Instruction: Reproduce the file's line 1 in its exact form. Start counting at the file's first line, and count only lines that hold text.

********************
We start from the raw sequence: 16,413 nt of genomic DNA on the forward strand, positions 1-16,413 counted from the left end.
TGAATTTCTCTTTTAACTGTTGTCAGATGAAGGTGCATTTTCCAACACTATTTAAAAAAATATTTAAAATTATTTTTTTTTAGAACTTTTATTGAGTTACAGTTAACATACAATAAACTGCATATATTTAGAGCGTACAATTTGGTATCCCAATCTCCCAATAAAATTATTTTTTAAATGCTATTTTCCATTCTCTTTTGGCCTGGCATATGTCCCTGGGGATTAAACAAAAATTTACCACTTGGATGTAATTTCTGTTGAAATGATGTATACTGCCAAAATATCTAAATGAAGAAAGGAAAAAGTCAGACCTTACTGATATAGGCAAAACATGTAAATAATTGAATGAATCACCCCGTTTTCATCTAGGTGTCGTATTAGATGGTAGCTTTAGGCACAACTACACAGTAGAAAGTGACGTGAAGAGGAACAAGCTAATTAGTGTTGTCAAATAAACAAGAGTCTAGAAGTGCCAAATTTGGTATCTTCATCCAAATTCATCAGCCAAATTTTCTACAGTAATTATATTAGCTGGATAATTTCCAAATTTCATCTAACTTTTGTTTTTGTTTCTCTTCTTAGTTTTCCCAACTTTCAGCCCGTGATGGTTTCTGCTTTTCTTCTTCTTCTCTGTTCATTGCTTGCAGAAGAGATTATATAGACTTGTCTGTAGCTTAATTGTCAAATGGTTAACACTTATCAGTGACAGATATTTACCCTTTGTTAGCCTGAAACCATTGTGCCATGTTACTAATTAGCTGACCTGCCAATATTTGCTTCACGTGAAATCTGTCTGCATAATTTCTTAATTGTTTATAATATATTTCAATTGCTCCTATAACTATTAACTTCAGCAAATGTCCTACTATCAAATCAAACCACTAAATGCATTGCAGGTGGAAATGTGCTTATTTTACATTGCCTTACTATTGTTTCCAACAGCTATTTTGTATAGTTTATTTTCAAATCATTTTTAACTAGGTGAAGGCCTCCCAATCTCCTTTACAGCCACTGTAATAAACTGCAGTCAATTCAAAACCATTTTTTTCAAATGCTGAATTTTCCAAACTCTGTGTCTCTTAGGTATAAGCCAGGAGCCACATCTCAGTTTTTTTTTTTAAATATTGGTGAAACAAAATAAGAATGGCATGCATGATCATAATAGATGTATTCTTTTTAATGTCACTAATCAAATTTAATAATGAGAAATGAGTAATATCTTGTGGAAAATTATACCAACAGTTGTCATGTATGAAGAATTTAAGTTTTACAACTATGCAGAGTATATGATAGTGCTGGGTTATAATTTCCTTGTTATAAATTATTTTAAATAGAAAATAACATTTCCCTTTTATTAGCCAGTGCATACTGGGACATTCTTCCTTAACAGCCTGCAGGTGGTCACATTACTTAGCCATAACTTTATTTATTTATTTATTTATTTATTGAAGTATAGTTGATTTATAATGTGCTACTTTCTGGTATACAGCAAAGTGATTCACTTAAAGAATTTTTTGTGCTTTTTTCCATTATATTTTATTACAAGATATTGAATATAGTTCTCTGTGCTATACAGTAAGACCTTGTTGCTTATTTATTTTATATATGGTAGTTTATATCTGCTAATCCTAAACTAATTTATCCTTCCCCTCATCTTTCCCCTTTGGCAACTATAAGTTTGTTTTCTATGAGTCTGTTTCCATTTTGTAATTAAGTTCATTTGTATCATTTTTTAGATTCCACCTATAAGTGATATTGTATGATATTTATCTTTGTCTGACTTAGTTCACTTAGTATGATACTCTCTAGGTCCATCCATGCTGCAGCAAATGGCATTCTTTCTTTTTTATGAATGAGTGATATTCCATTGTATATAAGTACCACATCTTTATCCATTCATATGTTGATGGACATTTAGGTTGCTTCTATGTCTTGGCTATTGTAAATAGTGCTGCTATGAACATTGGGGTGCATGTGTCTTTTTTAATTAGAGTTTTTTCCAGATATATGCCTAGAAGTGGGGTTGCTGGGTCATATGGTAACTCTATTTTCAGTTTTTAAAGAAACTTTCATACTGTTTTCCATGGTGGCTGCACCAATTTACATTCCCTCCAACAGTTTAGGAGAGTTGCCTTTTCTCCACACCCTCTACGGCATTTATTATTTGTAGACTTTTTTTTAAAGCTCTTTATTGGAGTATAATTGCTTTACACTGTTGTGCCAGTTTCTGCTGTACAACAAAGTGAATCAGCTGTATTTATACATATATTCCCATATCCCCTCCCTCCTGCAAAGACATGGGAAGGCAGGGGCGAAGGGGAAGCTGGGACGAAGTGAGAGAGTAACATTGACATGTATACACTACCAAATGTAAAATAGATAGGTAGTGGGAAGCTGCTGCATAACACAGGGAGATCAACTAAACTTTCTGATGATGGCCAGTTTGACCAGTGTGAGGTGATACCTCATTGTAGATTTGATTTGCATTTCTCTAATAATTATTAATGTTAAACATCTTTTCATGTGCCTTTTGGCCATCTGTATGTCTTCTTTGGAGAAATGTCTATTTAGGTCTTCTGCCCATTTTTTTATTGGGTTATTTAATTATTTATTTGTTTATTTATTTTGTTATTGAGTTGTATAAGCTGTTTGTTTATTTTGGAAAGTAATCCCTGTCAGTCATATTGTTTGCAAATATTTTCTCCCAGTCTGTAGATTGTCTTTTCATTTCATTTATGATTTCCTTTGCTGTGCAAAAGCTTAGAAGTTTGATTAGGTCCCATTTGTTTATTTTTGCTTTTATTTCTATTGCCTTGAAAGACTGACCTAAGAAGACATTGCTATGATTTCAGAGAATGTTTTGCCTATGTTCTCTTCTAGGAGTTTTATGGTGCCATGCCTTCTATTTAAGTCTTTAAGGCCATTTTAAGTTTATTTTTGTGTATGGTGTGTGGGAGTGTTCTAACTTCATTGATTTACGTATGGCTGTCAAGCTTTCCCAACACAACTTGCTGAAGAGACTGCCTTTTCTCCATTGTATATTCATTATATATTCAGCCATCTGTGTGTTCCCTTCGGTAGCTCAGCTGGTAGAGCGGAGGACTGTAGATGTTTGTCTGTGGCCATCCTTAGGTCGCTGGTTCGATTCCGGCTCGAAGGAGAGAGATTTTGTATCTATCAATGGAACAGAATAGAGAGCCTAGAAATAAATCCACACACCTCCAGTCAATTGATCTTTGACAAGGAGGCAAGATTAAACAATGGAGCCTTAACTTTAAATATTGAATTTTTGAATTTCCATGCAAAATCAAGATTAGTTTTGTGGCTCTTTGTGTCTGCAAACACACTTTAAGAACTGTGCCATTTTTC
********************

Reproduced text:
We start from the raw sequence: 16,413 nt of genomic DNA on the forward strand, positions 1-16,413 counted from the left end.